Additional advantages include being able to select your own personnel (and who wouldn’t want to choose their own coworkers?) and establishing the tone for your business’ culture. Will you foster an environment in which people are expected to dress in suits on a daily basis? Or will you allow your staff to bring their canines to work and dress casually? It’s your call.
It’s also worth noting that because the majority of small business owners register as sole proprietors, partnerships, or limited liability companies (LLCs), filing taxes and registering a business is easier than it is for other forms of organizations, such as corporations.
Small business ownership has more benefits than drawbacks. Still, it goes without saying that business ownership is not for everyone.
Owners of small businesses put forth a lot of effort, investing their own time and money to run and promote their companies. As a result, they may not make a profit for a long time. They frequently have to say goodbye to 40-hour work weeks, at least initially. They frequently work 50-70 hours per week, making work-life balance nearly impossible. Even after putting in the hours, 56% report they don’t have enough time to complete everything.
Wearing numerous hats at once can also increase stress, anxiety, and failure fear. Yet, don’t allow these factors to deter you from starting your own small business. The secret sauce for success is perseverance and determination.
Examples of Notable Small Business Owners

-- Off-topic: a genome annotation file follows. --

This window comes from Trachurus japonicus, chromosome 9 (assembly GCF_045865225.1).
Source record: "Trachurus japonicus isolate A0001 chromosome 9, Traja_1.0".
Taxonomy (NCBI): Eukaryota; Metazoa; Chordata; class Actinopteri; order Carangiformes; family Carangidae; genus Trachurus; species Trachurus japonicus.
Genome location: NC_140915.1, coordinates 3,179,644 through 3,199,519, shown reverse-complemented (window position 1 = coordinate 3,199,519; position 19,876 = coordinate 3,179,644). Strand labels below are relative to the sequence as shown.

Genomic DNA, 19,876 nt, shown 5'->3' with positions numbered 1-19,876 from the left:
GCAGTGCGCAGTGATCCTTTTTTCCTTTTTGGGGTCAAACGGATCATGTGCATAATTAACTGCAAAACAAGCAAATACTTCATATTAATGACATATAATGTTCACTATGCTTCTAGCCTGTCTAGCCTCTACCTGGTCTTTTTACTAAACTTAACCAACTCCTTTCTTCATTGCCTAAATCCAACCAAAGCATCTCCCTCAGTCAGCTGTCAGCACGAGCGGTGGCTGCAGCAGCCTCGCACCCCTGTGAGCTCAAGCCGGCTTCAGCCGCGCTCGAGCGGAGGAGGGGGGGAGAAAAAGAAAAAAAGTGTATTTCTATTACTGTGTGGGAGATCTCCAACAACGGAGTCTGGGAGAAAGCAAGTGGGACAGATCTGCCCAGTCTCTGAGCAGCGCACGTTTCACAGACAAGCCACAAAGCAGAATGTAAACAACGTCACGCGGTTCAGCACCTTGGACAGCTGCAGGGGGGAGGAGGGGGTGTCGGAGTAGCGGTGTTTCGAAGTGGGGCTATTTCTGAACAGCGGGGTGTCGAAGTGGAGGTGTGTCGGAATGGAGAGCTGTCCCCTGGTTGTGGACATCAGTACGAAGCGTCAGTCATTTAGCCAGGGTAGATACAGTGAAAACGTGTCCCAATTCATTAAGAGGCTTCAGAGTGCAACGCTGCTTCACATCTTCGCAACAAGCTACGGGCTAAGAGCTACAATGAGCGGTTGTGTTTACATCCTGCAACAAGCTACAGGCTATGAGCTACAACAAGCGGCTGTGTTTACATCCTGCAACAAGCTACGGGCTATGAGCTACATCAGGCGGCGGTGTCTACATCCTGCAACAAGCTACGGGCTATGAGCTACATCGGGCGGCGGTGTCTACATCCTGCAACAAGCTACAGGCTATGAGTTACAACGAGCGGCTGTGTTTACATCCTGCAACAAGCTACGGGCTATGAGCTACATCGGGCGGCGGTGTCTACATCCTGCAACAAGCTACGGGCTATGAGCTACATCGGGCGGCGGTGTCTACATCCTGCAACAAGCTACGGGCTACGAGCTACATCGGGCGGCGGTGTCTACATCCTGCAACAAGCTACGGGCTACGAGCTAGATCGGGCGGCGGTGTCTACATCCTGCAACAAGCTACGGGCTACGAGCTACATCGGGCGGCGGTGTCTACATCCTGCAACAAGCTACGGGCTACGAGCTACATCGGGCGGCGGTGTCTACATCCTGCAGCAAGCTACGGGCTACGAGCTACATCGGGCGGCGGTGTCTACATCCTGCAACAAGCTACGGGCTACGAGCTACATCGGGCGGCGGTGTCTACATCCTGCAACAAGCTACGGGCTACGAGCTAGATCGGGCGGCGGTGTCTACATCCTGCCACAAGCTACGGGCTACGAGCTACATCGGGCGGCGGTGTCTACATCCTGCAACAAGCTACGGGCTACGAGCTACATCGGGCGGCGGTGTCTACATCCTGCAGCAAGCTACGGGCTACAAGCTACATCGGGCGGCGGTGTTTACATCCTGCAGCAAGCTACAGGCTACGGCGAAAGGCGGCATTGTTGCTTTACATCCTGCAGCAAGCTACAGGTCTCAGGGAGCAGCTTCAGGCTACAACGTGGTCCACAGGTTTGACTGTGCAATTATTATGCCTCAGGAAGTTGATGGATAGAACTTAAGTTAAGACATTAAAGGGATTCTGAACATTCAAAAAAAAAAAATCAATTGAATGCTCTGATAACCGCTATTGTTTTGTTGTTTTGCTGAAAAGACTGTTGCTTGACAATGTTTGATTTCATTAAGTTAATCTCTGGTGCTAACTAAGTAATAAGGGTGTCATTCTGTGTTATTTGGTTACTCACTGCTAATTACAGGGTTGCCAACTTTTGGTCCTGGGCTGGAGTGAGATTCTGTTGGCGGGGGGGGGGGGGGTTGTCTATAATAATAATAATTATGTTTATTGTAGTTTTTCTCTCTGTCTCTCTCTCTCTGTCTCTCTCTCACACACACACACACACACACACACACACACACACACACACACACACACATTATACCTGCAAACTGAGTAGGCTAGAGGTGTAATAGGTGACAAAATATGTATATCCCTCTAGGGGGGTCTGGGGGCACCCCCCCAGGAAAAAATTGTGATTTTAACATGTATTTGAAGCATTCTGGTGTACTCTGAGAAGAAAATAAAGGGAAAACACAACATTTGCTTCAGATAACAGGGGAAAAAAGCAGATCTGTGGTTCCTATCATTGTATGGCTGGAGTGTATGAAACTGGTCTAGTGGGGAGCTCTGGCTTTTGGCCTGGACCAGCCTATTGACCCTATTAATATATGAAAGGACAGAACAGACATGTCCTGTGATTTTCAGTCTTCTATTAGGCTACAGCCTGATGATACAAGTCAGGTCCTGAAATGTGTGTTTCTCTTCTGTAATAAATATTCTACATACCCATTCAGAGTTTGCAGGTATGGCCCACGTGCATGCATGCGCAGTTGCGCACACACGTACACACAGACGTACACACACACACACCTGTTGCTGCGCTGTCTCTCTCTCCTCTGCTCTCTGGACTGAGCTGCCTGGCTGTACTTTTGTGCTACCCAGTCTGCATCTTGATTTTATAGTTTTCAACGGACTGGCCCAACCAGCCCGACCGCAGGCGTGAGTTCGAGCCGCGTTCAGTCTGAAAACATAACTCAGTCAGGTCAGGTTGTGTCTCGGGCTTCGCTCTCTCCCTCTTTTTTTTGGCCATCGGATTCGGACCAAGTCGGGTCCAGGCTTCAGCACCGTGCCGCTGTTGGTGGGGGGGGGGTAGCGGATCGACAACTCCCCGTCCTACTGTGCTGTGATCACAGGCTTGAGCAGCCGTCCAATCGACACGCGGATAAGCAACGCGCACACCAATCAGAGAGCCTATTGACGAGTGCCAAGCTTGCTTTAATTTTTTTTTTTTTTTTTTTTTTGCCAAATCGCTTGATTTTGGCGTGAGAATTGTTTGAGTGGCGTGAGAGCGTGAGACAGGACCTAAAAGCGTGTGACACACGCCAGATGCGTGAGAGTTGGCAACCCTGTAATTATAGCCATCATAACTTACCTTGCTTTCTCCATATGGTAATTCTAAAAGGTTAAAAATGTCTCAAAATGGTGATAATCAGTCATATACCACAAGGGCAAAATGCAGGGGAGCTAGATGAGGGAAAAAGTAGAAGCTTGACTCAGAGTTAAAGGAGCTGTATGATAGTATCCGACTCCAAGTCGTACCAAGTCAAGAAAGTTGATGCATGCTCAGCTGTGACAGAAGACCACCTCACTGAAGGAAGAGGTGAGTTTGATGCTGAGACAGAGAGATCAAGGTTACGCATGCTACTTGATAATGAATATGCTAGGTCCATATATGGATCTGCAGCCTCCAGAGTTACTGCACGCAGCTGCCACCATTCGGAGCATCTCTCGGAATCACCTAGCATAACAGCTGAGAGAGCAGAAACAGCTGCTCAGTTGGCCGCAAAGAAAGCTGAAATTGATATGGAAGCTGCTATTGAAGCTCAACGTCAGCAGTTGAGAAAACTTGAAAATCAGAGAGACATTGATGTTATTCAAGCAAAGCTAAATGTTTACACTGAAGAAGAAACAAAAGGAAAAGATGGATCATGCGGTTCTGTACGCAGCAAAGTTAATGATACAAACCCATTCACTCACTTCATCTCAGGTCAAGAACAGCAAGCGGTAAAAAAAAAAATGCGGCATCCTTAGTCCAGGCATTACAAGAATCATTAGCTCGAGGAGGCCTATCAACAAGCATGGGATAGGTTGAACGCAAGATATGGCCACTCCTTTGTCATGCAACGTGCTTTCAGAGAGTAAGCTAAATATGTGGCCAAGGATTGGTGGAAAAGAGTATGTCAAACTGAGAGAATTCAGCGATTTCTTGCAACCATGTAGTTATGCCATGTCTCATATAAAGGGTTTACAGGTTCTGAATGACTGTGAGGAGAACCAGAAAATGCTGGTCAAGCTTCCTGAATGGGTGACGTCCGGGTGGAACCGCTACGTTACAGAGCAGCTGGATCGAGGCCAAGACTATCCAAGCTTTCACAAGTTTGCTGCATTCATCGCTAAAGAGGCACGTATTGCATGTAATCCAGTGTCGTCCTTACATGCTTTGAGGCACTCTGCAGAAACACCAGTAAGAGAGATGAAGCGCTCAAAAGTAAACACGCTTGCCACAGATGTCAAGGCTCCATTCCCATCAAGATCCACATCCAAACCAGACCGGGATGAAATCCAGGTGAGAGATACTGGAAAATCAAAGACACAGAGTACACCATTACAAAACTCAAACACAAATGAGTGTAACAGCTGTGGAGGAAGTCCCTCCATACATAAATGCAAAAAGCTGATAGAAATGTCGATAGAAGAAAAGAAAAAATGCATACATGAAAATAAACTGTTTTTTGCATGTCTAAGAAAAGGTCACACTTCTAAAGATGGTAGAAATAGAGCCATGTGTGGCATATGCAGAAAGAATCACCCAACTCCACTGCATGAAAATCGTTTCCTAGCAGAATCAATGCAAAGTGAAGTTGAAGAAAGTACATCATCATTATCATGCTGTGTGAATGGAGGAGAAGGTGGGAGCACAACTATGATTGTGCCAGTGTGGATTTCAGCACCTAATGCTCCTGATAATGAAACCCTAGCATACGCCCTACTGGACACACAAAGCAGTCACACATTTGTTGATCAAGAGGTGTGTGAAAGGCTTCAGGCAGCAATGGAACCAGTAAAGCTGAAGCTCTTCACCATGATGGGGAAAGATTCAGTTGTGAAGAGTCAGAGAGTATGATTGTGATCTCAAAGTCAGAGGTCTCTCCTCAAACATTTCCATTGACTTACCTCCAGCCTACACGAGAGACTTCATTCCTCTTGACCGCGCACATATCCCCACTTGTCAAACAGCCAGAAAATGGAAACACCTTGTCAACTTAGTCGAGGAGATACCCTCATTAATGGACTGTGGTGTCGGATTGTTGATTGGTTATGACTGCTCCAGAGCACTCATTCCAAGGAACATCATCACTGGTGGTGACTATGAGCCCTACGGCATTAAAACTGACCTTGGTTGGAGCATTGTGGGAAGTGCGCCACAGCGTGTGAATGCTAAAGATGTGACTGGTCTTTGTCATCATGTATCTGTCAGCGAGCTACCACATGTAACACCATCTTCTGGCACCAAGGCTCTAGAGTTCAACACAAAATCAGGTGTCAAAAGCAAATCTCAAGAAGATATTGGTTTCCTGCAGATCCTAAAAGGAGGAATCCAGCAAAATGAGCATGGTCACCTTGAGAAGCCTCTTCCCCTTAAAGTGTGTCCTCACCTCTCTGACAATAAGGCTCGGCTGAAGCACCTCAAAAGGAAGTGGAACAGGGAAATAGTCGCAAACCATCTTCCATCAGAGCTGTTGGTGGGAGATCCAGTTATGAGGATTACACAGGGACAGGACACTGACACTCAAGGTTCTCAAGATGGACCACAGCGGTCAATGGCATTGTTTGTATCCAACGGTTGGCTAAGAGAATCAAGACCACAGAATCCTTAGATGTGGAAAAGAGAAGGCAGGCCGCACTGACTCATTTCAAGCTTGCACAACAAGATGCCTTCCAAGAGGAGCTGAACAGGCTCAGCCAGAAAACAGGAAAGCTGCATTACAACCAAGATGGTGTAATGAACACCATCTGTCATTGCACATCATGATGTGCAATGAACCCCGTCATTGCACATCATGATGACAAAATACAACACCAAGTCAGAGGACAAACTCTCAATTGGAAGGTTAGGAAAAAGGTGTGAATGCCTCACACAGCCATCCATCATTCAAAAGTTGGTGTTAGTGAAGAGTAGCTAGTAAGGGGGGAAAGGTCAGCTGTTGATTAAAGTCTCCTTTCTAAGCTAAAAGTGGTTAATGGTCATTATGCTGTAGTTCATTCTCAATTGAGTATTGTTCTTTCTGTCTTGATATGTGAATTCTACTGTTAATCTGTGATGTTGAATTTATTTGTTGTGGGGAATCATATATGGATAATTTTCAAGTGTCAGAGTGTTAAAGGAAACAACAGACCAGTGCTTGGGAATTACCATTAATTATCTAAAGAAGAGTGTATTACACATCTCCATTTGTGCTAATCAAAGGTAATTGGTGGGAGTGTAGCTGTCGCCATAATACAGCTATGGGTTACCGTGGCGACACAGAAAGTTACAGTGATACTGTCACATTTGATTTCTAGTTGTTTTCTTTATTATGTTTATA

Most small business owners progressed to become enterprise-level business owners, and some of the more well-known examples are:
Walt Disney began his business career as the owner of a small animation firm. Richard Branson began his corporate empire, Virgin, with a small record store. Sara Blakely founded the multinational underwear business Spanx with barely $5,000 of her own money.
Small Business Owners’ Income and Net Worth
Owners, industries, and states can all have a significant impact on the income and net worth of small business owners. According to some reports, the average wage of a small business owner in the United States in February 2023 was US$63,650 per year. Salaries ranged from US$30,000 to US$146,000 per year in general. The net worth of small business owners is harder to pin down, depending on their own personal income or value as well.
Qualities and Skills of a Successful Small Business Owner
That brings us to the second point: small business entrepreneurs need a specific set of soft skills to keep their businesses going. Being comfortable with taking chances, maintaining a budget, communicating effectively through business writing, and dealing with internet trolls are crucial abilities for business management.
With that in mind, here are 10 vital attributes of successful small business owners:
- Be approachable and friendly.
- Be ready to change.
- Taking chances
- Know when to take a break and be independent.
- Persistence and dedication
- Keep to your budget.
- Consider the big picture.
#1. Be approachable and friendly.
Being polite to others may seem corny, but connecting with your employees, customers, vendors, and even competitors can increase your business. It is common knowledge that the more employees like and respect their employers, the stronger their sense of team motivation.